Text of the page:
Family and Finances: Start the Dialogue
Family communication, education, and understanding are just a few of the components that can add to the success or failure of managing family money. Here are some of the steps you can take to deal more effectively with family finances.
In this article
- Inheritance: Avoid the “Three-and-Out” Dilemma
- Handling Sudden Wealth
- Protect Your Legacy—B.O.S.S.
- Sandwiched? Have a Plan
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Inheritance: Avoid the “Three-and-Out” Dilemma
There are many complexities involved in how money is transferred between generations. In many cases, inheritance encompasses the tiny details that can make the difference between keeping your money in the family and losing it to spending blunders, investment errors, and costly tax consequences. Some studies indicate that a family’s wealth is usually dissipated within about three generations—the thinking being that the first generation earns the money while the second generation gets to enjoy it. Because the second generation didn’t earn the money, they may have less respect for how to handle it. By the third generation, family members have no concept of the discipline needed to earn the money and may have no financial management skills at all.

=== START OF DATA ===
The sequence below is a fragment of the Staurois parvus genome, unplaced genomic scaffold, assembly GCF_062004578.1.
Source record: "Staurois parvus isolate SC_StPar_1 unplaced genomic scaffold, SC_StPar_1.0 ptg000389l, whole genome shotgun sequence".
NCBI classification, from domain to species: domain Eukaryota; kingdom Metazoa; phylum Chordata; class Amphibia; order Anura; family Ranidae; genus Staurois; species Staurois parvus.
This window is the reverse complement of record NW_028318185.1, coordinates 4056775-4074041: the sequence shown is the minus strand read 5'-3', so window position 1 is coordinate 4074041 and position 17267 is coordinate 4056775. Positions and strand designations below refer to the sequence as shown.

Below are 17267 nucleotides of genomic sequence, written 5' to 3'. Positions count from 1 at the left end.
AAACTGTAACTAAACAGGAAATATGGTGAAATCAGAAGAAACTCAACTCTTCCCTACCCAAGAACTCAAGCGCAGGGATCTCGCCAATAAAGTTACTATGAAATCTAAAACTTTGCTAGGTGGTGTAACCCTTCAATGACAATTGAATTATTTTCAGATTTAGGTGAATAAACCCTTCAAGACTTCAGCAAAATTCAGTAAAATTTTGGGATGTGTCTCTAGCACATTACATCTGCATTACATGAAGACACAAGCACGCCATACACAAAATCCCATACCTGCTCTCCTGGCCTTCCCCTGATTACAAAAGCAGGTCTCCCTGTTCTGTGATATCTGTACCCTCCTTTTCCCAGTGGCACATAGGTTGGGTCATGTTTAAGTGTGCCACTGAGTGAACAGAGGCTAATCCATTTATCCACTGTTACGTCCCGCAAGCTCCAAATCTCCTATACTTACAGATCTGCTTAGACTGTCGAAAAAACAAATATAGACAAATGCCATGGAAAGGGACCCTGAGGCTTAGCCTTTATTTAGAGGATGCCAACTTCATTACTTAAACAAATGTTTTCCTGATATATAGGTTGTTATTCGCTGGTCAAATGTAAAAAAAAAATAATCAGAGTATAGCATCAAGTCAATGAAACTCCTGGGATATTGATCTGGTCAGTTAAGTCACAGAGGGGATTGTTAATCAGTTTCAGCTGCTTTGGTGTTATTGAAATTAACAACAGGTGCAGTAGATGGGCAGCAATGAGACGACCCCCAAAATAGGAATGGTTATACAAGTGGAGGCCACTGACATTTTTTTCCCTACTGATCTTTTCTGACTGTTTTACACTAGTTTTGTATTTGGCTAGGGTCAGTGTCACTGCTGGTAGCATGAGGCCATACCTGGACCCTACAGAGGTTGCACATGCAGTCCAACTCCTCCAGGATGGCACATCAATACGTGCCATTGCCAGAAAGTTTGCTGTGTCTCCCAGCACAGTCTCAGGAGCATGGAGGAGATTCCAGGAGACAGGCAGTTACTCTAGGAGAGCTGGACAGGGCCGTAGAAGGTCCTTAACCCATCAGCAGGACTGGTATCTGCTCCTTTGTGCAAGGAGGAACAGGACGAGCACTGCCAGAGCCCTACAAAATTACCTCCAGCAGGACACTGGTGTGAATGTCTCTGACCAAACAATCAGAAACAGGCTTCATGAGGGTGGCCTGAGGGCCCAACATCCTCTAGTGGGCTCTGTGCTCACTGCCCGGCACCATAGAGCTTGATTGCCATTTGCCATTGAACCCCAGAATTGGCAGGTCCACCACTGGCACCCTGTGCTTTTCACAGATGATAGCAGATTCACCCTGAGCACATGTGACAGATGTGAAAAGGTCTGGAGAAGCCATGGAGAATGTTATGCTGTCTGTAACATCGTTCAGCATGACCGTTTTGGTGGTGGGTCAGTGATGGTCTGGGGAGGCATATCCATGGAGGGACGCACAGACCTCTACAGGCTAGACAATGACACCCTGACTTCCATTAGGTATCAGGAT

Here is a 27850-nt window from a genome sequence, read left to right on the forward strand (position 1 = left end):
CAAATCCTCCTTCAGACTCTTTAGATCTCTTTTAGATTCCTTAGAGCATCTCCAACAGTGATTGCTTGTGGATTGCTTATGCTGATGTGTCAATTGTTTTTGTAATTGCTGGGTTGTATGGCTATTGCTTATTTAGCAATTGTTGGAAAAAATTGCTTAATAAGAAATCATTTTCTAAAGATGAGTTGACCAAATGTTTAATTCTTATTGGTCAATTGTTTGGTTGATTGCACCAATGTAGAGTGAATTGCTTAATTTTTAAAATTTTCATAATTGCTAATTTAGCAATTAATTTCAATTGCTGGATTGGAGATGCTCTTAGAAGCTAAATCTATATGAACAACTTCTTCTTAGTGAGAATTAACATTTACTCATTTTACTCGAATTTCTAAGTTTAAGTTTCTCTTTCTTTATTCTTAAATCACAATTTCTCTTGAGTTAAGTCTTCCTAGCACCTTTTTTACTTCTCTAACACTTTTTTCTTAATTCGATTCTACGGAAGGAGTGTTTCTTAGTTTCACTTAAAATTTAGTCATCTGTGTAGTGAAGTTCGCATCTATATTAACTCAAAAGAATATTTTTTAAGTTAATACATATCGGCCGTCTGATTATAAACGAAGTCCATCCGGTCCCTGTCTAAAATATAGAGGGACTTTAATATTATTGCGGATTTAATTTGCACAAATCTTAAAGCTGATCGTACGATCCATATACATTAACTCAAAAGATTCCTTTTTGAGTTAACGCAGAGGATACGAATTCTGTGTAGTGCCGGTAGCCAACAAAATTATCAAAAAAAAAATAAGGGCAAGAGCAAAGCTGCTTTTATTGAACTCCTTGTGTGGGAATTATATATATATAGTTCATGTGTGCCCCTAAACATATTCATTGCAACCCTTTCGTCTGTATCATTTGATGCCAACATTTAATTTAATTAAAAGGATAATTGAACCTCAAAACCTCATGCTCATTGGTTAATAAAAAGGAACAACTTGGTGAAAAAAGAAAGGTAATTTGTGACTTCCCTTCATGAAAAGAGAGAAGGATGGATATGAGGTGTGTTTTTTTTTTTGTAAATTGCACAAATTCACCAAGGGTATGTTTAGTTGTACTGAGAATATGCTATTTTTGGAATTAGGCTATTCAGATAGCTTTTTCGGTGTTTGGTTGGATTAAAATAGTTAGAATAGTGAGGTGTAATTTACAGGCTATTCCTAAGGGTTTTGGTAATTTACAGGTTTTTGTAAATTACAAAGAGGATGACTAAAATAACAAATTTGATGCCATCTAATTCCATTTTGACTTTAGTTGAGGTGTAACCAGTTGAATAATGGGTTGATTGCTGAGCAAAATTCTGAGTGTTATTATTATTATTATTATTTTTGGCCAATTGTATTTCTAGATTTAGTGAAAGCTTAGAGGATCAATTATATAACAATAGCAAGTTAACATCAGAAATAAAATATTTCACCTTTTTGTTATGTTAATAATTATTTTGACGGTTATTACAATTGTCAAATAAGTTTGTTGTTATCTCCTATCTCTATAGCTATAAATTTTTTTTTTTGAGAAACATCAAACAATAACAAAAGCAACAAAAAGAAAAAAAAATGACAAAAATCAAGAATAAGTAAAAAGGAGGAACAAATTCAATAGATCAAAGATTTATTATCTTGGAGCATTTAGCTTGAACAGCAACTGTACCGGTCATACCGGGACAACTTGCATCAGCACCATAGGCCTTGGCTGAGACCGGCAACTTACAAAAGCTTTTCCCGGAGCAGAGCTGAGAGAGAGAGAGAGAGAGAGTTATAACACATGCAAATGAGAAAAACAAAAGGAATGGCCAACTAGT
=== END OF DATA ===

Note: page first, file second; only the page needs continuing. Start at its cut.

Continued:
When we think about a pending inheritance, or passing family money to the next generation, the “three-and-out” dilemma becomes even clearer. There’s an overriding concern among many families about how not to lose an inheritance. Parents may worry about how to divide the funds among children. Many also worry that poor spending habits or costly life events, such as divorce, may dangerously erode the funds. These concerns are as valid as the steps for addressing them.
The first step is to encourage an open family environment where money can be discussed. For many families, this can be intimidating. Families must resolve to openly discuss their hopes for what can be accomplished with family money. Discussions need to be interactive with an emphasis on defining the family’s values and mission for the money. The big myth to recognize is that talking to children about money will give them a sense of entitlement. The reality is quite the opposite. And never be fooled into thinking a family money conversation is a one-time event—the discussion should be an ongoing process. The last thing anyone wants is for their kids to one day be stuck in a financial squeeze that could have been avoided with proper discussion, planning, and resources.
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